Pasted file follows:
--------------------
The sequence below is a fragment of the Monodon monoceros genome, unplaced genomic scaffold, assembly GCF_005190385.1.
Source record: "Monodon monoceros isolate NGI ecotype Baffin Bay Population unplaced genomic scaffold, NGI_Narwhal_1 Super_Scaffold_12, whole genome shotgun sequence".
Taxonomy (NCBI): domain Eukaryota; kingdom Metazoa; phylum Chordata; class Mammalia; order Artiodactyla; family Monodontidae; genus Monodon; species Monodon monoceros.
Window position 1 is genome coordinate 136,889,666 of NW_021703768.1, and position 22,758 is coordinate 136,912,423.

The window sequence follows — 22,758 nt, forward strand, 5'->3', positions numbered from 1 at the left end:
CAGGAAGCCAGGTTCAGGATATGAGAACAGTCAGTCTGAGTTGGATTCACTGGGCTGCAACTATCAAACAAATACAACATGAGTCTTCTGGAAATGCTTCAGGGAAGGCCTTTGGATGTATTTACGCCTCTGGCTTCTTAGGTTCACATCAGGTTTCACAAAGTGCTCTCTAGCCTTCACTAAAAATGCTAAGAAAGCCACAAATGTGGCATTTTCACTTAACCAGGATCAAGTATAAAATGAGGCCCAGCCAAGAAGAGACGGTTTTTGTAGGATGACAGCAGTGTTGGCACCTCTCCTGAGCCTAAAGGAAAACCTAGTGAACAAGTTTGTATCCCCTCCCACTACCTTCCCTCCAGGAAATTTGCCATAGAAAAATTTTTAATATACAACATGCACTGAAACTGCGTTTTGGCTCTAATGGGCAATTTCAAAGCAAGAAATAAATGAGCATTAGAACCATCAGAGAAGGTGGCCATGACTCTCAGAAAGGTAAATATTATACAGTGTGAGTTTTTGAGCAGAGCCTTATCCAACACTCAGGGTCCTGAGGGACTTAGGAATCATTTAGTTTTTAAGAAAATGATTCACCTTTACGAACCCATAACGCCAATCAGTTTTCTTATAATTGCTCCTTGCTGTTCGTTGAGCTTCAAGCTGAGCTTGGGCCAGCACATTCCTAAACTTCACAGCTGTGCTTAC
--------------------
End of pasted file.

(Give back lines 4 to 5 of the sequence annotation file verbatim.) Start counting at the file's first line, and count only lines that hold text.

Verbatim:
Window position 1 is genome coordinate 136,889,666 of NW_021703768.1, and position 22,758 is coordinate 136,912,423.

The window sequence follows — 22,758 nt, forward strand, 5'->3', positions numbered from 1 at the left end: